Miscellaneous Inspiration Writing About 7 Web Design Stereotypes that Make Websites Be Worse

Writing About 7 Web Design Stereotypes that Make Websites Be Worse

VitaliyKolos Inspiration Nov 06, 2018

It does not matter how cool you are as a designer, how much experience you have and how much you earn. What matters is the fact that you are ready to learn new things every day to differ trends from design stereotypes.

As PaperCheap experts made numerous homework tasks for web design students, they know this world to be full of myths and stereotypes which still influence the quality of most design solutions. It is time to bust them all.

1. The Main Page Is the Most Important

Things used to be like that long ago. Nowadays, things changed, and the web-surfing principles to find interesting contents changed as well. Just ask yourself: how frequently had you got to a main page of websites during the last week? Let us guess: you can’t remember, or you’ve done it so many times that you can count them with your single hand fingers.

Everything is simple here: there are two ways for the user to get to the website. The first way is a link to a good/content in social media networks. The second way is the link in Google results leading to a certain request about the same good/content. As a result, nobody gets to a main page of the website nowadays. The magic of the Internet can get you straight to the content you’re interested in.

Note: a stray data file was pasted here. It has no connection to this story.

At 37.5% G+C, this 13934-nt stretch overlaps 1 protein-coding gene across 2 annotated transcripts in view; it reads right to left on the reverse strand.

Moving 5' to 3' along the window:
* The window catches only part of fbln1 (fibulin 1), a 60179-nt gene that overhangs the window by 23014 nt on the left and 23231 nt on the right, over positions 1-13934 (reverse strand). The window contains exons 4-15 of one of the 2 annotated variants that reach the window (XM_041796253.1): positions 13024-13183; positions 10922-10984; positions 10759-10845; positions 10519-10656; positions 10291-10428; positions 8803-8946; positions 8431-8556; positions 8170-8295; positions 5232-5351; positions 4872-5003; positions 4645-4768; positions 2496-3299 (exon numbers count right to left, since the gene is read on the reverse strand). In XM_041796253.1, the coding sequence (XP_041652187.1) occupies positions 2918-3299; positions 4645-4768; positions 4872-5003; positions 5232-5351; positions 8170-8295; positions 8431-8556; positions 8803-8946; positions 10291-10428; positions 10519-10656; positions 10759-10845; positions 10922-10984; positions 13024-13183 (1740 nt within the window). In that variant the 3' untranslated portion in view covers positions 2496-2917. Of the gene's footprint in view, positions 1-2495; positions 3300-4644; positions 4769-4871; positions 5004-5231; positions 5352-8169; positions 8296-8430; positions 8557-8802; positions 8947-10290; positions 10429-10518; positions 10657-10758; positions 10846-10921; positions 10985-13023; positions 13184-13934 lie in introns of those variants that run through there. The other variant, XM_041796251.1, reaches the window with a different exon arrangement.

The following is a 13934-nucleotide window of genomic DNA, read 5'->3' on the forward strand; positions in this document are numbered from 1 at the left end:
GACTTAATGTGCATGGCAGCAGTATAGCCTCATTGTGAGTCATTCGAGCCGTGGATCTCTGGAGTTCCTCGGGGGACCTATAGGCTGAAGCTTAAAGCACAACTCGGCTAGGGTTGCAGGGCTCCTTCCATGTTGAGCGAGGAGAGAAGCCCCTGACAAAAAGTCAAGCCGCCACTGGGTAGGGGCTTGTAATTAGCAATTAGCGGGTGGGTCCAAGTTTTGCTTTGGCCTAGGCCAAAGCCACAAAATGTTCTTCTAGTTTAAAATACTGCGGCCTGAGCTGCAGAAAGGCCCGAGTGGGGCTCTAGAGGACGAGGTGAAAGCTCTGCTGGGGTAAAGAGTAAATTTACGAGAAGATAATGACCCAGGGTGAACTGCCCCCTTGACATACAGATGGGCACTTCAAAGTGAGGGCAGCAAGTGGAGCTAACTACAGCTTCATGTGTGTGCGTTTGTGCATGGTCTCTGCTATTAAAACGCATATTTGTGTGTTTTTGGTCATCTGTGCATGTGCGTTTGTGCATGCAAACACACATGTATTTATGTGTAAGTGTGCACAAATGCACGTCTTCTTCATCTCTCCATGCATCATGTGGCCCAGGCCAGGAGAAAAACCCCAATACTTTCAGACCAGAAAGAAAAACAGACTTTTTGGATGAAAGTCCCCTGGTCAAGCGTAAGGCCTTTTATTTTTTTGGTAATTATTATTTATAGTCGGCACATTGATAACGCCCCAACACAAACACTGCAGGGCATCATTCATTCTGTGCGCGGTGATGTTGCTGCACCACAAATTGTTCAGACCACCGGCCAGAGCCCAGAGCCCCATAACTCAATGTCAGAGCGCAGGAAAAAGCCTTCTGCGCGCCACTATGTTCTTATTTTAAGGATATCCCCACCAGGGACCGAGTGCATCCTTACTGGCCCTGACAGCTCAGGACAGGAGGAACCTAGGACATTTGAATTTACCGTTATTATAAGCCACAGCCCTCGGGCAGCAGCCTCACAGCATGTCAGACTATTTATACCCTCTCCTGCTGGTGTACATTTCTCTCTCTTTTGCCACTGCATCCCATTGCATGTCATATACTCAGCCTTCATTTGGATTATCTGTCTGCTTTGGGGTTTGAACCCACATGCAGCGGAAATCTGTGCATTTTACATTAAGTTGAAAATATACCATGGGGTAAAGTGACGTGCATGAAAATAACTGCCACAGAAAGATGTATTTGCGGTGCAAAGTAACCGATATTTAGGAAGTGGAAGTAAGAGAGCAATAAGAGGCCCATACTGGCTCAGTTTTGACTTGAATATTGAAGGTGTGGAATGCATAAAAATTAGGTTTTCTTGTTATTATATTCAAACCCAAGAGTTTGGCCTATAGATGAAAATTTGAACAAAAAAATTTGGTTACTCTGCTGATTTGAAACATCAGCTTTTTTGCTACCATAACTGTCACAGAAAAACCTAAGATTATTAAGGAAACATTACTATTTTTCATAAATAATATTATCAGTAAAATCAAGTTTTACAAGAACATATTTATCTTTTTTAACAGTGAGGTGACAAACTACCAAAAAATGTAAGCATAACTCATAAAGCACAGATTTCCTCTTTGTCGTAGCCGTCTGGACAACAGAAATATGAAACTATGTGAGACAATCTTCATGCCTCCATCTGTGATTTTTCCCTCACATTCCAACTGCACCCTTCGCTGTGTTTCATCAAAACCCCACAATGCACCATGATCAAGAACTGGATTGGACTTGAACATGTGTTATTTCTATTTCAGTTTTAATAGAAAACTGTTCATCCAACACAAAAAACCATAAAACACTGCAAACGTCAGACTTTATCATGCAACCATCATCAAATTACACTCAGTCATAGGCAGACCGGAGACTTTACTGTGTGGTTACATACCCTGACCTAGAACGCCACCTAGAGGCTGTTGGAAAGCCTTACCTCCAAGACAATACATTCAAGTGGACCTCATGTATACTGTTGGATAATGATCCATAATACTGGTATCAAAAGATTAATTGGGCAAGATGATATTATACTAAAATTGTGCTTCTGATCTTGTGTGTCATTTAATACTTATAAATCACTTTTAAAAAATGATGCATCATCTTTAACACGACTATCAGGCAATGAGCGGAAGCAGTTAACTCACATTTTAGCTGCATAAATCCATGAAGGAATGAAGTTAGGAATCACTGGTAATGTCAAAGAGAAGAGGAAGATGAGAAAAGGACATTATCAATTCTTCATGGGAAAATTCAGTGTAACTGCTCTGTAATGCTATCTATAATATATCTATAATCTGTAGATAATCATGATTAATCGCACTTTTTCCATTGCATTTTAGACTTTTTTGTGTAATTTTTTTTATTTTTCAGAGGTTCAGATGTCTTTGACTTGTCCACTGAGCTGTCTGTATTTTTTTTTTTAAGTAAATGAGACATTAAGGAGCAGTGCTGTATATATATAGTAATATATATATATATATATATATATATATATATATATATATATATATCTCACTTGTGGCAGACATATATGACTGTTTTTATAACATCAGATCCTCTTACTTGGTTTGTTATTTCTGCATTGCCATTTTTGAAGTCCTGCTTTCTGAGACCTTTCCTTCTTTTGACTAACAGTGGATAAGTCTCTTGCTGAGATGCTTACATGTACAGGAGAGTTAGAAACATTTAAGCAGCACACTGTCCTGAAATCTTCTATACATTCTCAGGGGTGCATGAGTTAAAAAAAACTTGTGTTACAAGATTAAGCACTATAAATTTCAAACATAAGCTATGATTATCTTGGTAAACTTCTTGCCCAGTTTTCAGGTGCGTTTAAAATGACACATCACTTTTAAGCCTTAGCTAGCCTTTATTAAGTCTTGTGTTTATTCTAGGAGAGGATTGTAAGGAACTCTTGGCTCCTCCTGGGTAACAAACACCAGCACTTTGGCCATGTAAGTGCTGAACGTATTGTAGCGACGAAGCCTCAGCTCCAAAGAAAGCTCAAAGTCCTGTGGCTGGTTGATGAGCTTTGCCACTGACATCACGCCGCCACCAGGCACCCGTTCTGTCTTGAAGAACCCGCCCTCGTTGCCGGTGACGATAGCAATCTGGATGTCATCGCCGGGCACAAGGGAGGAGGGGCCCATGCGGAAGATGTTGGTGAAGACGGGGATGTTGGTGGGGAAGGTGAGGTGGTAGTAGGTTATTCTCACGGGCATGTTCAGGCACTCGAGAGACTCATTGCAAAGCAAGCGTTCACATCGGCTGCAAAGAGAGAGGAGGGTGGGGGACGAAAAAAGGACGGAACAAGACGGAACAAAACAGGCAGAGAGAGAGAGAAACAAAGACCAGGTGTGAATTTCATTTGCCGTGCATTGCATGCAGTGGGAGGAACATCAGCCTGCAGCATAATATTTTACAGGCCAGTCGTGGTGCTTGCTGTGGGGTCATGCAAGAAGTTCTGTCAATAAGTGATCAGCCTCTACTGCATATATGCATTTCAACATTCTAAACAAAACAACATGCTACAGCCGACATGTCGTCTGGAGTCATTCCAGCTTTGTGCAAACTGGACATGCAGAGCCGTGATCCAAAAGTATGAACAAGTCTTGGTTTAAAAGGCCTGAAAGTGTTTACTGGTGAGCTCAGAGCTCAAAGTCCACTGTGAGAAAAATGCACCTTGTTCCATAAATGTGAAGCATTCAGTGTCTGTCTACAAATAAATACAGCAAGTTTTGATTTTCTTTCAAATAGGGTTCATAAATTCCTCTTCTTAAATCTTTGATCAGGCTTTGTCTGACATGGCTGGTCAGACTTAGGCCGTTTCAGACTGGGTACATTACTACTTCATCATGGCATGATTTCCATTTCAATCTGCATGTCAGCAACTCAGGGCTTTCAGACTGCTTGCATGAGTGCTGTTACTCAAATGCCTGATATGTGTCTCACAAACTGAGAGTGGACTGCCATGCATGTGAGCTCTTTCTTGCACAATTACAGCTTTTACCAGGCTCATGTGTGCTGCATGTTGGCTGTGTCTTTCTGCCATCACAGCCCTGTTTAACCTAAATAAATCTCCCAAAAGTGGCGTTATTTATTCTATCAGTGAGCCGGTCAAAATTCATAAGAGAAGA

Still, this does not mean you can forget about the main page completely. It has its goal, too: to demonstrate things that can interest the user. For instance, homepages of resources like BuzzFeed or Darling Magazine show most popular posts. And there are websites not having homepages as we know them at all, like Facebook.

All in all, there is nothing bad in your website having a perfectly functioning homepage. But let’s be honest: comparing with other pages, the main one is not that important.

2. Minimalism Is the Only Way to Reach Design Simplicity

Minimalism is a style, and simplicity is the overall look and functionality of a website. A complicated structure can be expressed through simplicity as well. But here is a thing to memorize: a total minimum of UI elements is not the goal of simplicity.

Minimalistic design approaches are about no many visual (!) elements, while a simple design improves comfort and speed of a website usage.